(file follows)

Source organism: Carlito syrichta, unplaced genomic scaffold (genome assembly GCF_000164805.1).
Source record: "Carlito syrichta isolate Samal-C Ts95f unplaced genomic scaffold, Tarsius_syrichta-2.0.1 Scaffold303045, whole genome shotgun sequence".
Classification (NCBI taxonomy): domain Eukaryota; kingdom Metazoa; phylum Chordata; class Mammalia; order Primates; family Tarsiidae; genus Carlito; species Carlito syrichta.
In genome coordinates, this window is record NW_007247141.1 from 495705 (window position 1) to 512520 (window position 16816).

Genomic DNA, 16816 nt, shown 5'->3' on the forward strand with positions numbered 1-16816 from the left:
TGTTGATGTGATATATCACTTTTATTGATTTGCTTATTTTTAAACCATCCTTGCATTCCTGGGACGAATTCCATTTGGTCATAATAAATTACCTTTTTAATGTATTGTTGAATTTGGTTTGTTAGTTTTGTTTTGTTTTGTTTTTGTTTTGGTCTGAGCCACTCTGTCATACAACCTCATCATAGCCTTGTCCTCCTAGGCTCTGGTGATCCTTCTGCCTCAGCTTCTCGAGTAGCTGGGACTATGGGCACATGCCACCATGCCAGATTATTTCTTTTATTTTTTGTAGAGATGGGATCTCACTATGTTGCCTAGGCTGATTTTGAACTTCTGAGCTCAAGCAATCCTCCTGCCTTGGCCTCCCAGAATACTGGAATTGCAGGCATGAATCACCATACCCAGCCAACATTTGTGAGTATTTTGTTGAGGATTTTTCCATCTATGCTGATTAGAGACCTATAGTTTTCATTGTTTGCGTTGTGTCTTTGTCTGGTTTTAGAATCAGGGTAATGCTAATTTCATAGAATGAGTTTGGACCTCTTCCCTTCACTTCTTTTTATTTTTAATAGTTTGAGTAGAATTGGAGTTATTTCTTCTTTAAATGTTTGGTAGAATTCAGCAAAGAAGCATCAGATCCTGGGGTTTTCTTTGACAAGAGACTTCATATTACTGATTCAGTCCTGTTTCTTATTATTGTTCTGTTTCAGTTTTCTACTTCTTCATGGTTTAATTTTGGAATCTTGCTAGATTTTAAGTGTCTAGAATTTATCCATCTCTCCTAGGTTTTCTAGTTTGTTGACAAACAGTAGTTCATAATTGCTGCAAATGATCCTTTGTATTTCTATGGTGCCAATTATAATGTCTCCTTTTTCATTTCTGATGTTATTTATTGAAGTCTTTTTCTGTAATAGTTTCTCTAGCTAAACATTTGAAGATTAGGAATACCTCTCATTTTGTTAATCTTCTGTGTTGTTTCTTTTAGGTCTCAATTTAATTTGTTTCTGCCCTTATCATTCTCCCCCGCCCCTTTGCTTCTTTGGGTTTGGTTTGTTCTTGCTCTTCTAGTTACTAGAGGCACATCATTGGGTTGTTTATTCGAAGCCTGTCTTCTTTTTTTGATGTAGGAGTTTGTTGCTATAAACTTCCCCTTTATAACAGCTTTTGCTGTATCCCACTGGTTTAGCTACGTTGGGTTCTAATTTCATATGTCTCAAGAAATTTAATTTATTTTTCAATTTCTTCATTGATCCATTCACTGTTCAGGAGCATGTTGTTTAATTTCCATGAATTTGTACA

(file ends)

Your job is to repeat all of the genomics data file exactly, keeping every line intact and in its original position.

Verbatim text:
Source organism: Carlito syrichta, unplaced genomic scaffold (genome assembly GCF_000164805.1).
Source record: "Carlito syrichta isolate Samal-C Ts95f unplaced genomic scaffold, Tarsius_syrichta-2.0.1 Scaffold303045, whole genome shotgun sequence".
Classification (NCBI taxonomy): domain Eukaryota; kingdom Metazoa; phylum Chordata; class Mammalia; order Primates; family Tarsiidae; genus Carlito; species Carlito syrichta.
In genome coordinates, this window is record NW_007247141.1 from 495705 (window position 1) to 512520 (window position 16816).

Genomic DNA, 16816 nt, shown 5'->3' on the forward strand with positions numbered 1-16816 from the left:
TGTTGATGTGATATATCACTTTTATTGATTTGCTTATTTTTAAACCATCCTTGCATTCCTGGGACGAATTCCATTTGGTCATAATAAATTACCTTTTTAATGTATTGTTGAATTTGGTTTGTTAGTTTTGTTTTGTTTTGTTTTTGTTTTGGTCTGAGCCACTCTGTCATACAACCTCATCATAGCCTTGTCCTCCTAGGCTCTGGTGATCCTTCTGCCTCAGCTTCTCGAGTAGCTGGGACTATGGGCACATGCCACCATGCCAGATTATTTCTTTTATTTTTTGTAGAGATGGGATCTCACTATGTTGCCTAGGCTGATTTTGAACTTCTGAGCTCAAGCAATCCTCCTGCCTTGGCCTCCCAGAATACTGGAATTGCAGGCATGAATCACCATACCCAGCCAACATTTGTGAGTATTTTGTTGAGGATTTTTCCATCTATGCTGATTAGAGACCTATAGTTTTCATTGTTTGCGTTGTGTCTTTGTCTGGTTTTAGAATCAGGGTAATGCTAATTTCATAGAATGAGTTTGGACCTCTTCCCTTCACTTCTTTTTATTTTTAATAGTTTGAGTAGAATTGGAGTTATTTCTTCTTTAAATGTTTGGTAGAATTCAGCAAAGAAGCATCAGATCCTGGGGTTTTCTTTGACAAGAGACTTCATATTACTGATTCAGTCCTGTTTCTTATTATTGTTCTGTTTCAGTTTTCTACTTCTTCATGGTTTAATTTTGGAATCTTGCTAGATTTTAAGTGTCTAGAATTTATCCATCTCTCCTAGGTTTTCTAGTTTGTTGACAAACAGTAGTTCATAATTGCTGCAAATGATCCTTTGTATTTCTATGGTGCCAATTATAATGTCTCCTTTTTCATTTCTGATGTTATTTATTGAAGTCTTTTTCTGTAATAGTTTCTCTAGCTAAACATTTGAAGATTAGGAATACCTCTCATTTTGTTAATCTTCTGTGTTGTTTCTTTTAGGTCTCAATTTAATTTGTTTCTGCCCTTATCATTCTCCCCCGCCCCTTTGCTTCTTTGGGTTTGGTTTGTTCTTGCTCTTCTAGTTACTAGAGGCACATCATTGGGTTGTTTATTCGAAGCCTGTCTTCTTTTTTTGATGTAGGAGTTTGTTGCTATAAACTTCCCCTTTATAACAGCTTTTGCTGTATCCCACTGGTTTAGCTACGTTGGGTTCTAATTTCATATGTCTCAAGAAATTTAATTTATTTTTCAATTTCTTCATTGATCCATTCACTGTTCAGGAGCATGTTGTTTAATTTCCATGAATTTGTACA